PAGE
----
when done succesfully it embodies the whole fashion atmosphere of the moment
and portraits the mood of the time in the best way.

production wise, its certainly not an easy thing, think a whole HUGE production team working behind the scenes (location, casting, hair&make up people, vans for transportation to location, tones of lighting etc etc)

good fashion photography is more like a short film, it needs an atmosphere and a dream, a concept that evolves, originality and good co-ordination between a whole team of creative people ..plus there are too much money involved in any editorial level fashion shoot, those are certainly the most expensive pages of a magazine (hence some 'cheap' mags eg style etc, recently prefer still-life shots instead of real editorials, saves them a huge amount of money, but the effect is certainly not as communicating as a real fashion editorial)
another way of skipping money, is shooting celebrities, they certainly are willing to work for free, while models charge quite a sum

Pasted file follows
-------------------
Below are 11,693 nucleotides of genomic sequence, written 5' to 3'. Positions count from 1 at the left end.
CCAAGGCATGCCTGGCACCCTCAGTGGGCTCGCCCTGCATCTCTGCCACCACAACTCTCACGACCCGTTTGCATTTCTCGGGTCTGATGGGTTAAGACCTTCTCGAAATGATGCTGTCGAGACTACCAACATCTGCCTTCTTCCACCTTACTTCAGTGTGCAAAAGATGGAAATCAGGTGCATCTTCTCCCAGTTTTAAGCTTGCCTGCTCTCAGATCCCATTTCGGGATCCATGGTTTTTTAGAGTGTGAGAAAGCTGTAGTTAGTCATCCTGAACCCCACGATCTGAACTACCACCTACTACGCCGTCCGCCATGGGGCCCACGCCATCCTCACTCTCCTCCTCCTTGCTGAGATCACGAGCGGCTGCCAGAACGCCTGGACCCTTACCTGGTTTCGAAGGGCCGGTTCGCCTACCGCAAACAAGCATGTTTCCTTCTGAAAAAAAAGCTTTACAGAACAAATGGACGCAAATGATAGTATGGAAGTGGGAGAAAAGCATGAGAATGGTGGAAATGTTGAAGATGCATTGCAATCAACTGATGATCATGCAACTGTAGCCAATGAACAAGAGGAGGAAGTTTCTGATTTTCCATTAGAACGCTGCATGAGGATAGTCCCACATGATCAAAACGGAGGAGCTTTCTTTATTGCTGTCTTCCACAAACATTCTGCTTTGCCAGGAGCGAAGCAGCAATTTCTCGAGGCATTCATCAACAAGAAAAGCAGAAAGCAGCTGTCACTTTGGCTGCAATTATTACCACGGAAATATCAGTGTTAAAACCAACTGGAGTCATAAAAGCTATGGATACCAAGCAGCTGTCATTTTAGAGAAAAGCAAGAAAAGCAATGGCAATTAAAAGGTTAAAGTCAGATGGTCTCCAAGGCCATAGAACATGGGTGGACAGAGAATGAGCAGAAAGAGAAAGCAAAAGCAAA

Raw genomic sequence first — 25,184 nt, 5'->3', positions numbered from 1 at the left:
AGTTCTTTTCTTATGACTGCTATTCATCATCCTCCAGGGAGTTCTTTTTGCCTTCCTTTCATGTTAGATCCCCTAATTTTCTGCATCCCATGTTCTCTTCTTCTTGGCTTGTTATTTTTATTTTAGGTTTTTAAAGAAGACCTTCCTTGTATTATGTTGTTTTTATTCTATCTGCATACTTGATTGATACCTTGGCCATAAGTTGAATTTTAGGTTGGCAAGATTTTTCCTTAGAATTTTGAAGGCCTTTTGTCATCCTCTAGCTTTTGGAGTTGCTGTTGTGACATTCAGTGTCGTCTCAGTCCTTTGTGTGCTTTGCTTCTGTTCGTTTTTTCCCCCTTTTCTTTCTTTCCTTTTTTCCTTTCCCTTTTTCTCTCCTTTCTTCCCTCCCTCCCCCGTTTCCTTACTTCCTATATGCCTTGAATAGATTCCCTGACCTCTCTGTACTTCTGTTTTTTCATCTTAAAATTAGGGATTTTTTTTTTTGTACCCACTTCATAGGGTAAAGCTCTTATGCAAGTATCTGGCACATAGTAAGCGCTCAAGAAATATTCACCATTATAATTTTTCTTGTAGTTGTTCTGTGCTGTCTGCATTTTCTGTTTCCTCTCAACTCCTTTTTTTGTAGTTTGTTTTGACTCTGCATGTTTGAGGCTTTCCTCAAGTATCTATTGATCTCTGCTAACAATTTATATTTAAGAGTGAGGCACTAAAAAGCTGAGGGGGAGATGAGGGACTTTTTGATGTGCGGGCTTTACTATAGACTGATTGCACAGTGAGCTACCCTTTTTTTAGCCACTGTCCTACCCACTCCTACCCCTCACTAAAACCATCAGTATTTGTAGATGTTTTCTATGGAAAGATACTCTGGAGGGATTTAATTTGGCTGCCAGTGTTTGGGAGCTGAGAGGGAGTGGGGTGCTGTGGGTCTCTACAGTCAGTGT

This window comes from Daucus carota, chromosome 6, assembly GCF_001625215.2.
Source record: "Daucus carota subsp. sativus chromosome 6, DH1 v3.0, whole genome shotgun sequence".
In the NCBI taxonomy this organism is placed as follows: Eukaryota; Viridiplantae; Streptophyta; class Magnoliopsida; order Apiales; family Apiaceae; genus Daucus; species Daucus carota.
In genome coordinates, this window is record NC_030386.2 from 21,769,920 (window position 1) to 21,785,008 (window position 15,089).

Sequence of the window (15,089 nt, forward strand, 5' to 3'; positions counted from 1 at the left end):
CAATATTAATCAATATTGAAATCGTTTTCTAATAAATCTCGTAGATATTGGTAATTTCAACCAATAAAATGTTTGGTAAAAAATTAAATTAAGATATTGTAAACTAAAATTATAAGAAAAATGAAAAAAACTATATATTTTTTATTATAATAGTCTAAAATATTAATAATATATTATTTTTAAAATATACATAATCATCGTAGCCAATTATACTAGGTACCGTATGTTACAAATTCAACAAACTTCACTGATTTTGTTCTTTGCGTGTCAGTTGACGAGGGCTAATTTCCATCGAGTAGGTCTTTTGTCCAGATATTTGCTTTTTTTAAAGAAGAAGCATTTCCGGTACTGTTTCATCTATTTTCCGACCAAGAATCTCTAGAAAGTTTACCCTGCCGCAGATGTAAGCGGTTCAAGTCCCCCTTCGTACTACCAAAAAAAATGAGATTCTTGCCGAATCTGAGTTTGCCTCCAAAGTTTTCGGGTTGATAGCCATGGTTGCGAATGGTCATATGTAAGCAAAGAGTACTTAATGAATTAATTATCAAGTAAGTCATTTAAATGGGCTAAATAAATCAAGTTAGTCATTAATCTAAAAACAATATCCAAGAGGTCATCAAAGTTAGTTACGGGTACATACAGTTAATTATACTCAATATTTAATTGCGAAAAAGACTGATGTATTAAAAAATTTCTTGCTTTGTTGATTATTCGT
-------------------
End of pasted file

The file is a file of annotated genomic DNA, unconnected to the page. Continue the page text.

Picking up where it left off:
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16-02-2004
  5
flaunt the imperfection
 
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Quote:
Originally posted by Lena@Feb 16th, 2004 - 4:55 am
fashion photography is more than a photo.
when done succesfully it embodies the whole fashion atmosphere of the moment
and portraits the mood of the time in the best way.

production wise, its certainly not an easy thing, think a whole HUGE production team working behind the scenes (location, casting, hair&make up people, vans for transportation to location, tones of lighting etc etc)

good fashion photography is more like a short film, it needs an atmosphere and a dream, a concept that evolves, originality and good co-ordination between a whole team of creative people ..plus there are too much money involved in any editorial level fashion shoot, those are certainly the most expensive pages of a magazine (hence some 'cheap' mags eg style etc, recently prefer still-life shots instead of real editorials, saves them a huge amount of money, but the effect is certainly not as communicating as a real fashion editorial)